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Congress: GOP congressman says party doesn't live in 'reality'

Republican Virginia Rep. Scott Rigell says Republicans, in particular, Sen. Ted Cruz, don’t live in “political reality.” He “said that shutting down the government ‘over a deep matter of principle’ didn’t add up. He defected on a key vote during the shutdown, and called for a ‘clean’ government-funding bill,” The Hill notes. Of course, Rigell, from the Virginia Beach area, is the rare Republican in a district President Obama won and where there is a significant amount of federal workers.

“House and Senate negotiators will be focused on a small deal instead of a grand bargain when they meet Wednesday to begin their first budget conference since 2009,” The Hill writes. “Republicans and Democrats are talking about replacing all or part of the sequester, but divisions over the old question of new taxes could thwart a deal.”

Climate change didn’t get much attention on the one-year anniversary of Sandy, but a lot of Democrats think it should. National Journal: “President Obama didn't mention climate change in his statement on the one-year anniversary of Hurricane Sandy, but plenty of lawmakers marked the day with a call for action.”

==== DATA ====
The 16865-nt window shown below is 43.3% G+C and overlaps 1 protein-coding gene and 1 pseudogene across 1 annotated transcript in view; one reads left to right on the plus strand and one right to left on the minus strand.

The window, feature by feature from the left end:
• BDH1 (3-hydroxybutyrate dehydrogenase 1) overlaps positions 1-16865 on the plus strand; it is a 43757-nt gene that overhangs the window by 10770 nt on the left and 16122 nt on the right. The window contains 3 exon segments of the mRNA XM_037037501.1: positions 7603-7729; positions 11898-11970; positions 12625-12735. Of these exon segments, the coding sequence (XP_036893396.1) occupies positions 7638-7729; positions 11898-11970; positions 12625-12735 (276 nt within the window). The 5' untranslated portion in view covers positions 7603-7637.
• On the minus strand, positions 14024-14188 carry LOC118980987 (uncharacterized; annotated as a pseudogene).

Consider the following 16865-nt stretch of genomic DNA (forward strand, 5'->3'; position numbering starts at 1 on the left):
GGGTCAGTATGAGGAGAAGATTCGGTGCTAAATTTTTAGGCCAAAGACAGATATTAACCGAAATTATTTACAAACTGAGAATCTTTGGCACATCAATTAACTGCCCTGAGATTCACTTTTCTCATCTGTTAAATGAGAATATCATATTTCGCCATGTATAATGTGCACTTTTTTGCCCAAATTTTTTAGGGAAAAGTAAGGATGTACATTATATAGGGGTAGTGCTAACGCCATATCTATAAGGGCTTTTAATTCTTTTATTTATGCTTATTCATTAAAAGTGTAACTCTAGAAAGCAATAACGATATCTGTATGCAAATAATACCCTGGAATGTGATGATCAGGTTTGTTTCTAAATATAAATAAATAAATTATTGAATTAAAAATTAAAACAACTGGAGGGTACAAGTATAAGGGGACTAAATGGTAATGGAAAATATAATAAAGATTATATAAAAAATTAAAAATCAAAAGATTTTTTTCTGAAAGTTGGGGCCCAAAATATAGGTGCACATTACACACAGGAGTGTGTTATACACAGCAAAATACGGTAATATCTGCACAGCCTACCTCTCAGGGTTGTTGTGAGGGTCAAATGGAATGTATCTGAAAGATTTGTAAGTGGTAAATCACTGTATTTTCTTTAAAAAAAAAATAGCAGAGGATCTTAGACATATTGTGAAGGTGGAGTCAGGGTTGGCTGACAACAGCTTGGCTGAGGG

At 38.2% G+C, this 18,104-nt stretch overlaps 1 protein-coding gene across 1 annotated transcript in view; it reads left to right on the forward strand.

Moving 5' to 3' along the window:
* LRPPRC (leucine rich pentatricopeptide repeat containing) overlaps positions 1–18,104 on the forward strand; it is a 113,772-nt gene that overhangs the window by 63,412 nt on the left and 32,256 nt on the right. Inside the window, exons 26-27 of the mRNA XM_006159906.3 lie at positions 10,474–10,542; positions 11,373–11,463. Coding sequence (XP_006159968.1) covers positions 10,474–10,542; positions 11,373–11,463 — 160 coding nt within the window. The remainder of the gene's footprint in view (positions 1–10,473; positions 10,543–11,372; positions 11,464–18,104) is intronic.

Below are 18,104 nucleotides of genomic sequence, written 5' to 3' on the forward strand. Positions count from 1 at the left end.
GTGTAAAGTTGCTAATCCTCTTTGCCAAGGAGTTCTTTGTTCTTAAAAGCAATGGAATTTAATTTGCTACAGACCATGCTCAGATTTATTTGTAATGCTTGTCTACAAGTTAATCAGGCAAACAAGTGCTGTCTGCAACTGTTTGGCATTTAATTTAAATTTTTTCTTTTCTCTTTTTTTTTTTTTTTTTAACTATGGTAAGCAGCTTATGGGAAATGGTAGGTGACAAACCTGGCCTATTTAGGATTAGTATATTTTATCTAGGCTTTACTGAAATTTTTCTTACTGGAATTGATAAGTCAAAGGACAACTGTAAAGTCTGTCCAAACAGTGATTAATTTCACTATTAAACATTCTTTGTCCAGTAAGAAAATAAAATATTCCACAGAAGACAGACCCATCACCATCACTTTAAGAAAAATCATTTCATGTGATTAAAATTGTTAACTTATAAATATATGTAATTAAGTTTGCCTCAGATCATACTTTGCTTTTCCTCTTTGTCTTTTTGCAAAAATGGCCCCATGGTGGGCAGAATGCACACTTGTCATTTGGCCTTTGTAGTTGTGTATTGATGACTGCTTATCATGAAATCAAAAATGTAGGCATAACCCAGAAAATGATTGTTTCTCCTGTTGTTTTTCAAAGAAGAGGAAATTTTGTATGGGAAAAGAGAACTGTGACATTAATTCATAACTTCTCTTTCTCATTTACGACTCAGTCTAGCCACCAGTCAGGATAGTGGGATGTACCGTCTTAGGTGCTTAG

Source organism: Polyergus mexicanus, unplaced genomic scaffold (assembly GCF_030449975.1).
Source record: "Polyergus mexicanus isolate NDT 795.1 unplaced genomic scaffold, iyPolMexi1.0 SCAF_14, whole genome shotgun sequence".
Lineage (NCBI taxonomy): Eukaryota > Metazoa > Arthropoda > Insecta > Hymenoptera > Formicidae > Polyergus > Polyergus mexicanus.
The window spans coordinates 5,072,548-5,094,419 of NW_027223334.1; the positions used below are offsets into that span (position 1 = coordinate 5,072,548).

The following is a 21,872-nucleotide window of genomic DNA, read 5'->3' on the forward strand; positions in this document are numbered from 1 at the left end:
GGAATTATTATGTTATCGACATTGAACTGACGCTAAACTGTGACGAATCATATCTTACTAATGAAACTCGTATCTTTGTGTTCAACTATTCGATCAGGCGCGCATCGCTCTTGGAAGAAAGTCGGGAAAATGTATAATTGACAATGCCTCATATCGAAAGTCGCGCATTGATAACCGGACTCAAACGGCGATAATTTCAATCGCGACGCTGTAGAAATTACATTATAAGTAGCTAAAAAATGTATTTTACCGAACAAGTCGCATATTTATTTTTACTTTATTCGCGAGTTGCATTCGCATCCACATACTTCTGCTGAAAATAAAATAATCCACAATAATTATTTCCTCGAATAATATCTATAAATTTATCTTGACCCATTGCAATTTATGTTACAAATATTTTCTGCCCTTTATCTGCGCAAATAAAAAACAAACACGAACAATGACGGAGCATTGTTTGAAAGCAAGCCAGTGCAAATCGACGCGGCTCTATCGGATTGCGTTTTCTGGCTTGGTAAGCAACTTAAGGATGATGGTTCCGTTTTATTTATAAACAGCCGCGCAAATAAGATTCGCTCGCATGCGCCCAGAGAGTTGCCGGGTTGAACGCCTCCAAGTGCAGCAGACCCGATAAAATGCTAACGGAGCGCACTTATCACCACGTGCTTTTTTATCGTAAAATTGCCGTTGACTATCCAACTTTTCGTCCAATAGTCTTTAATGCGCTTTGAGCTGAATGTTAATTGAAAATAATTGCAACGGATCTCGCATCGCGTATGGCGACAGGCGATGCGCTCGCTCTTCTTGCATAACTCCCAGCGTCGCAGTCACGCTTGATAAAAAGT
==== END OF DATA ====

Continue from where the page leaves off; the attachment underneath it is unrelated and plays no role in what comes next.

Politico notes, “Not so long ago, Kathleen Sebelius was a popular two-term governor with bipartisan appeal, a possible Democratic vice presidential prospect, a woman whom President Barack Obama could entrust with overhauling the nation’s heath insurance system. Even Bob Dole volunteered to introduce her at her confirmation.” But today, “House Republicans are expected to be harsh in their questioning at the Energy and Commerce Committee hearing. They’ll use her as a punching bag, making her answer for a law they wouldn’t have liked even if the launch had put Silicon Valley to shame — especially as questions about the website failure have expanded to reports of canceled insurance plans and privacy worries.”

NBC's Maggie Fox has "5 questions Sebelius must answer."

Politico: “Sen. Rand Paul said on Tuesday that he plans to place a hold on Janet Yellen’s nomination to be Federal Reserve chair to try and force a vote on a bill he argues would increase transparency at the central bank.”